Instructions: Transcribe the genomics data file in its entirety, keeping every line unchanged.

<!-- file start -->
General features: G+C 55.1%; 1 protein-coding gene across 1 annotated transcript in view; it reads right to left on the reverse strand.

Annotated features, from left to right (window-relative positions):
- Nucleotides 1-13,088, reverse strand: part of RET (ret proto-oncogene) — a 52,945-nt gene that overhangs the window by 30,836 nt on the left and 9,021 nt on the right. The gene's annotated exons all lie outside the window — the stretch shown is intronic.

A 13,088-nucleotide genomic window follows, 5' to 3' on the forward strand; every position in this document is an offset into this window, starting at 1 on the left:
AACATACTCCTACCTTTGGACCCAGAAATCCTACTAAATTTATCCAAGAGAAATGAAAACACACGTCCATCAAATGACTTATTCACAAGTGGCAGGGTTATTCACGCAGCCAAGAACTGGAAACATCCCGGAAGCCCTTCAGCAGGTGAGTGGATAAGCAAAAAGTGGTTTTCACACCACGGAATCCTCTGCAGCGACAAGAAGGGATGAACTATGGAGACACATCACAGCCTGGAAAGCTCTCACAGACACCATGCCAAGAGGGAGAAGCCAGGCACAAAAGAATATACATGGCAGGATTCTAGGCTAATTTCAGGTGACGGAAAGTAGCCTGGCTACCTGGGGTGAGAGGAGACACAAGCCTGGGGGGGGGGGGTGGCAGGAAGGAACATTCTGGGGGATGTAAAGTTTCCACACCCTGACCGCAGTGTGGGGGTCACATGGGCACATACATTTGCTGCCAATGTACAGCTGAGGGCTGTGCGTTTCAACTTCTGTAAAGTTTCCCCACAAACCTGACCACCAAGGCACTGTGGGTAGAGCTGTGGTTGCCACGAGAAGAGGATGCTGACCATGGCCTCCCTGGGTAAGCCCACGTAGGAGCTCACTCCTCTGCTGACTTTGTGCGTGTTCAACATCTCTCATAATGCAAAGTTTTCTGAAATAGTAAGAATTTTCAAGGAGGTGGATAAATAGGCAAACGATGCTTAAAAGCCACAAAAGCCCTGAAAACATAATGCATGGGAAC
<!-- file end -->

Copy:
General features: G+C 55.1%; 1 protein-coding gene across 1 annotated transcript in view; it reads right to left on the reverse strand.

Annotated features, from left to right (window-relative positions):
- Nucleotides 1-13,088, reverse strand: part of RET (ret proto-oncogene) — a 52,945-nt gene that overhangs the window by 30,836 nt on the left and 9,021 nt on the right. The gene's annotated exons all lie outside the window — the stretch shown is intronic.

A 13,088-nucleotide genomic window follows, 5' to 3' on the forward strand; every position in this document is an offset into this window, starting at 1 on the left:
AACATACTCCTACCTTTGGACCCAGAAATCCTACTAAATTTATCCAAGAGAAATGAAAACACACGTCCATCAAATGACTTATTCACAAGTGGCAGGGTTATTCACGCAGCCAAGAACTGGAAACATCCCGGAAGCCCTTCAGCAGGTGAGTGGATAAGCAAAAAGTGGTTTTCACACCACGGAATCCTCTGCAGCGACAAGAAGGGATGAACTATGGAGACACATCACAGCCTGGAAAGCTCTCACAGACACCATGCCAAGAGGGAGAAGCCAGGCACAAAAGAATATACATGGCAGGATTCTAGGCTAATTTCAGGTGACGGAAAGTAGCCTGGCTACCTGGGGTGAGAGGAGACACAAGCCTGGGGGGGGGGGGTGGCAGGAAGGAACATTCTGGGGGATGTAAAGTTTCCACACCCTGACCGCAGTGTGGGGGTCACATGGGCACATACATTTGCTGCCAATGTACAGCTGAGGGCTGTGCGTTTCAACTTCTGTAAAGTTTCCCCACAAACCTGACCACCAAGGCACTGTGGGTAGAGCTGTGGTTGCCACGAGAAGAGGATGCTGACCATGGCCTCCCTGGGTAAGCCCACGTAGGAGCTCACTCCTCTGCTGACTTTGTGCGTGTTCAACATCTCTCATAATGCAAAGTTTTCTGAAATAGTAAGAATTTTCAAGGAGGTGGATAAATAGGCAAACGATGCTTAAAAGCCACAAAAGCCCTGAAAACATAATGCATGGGAAC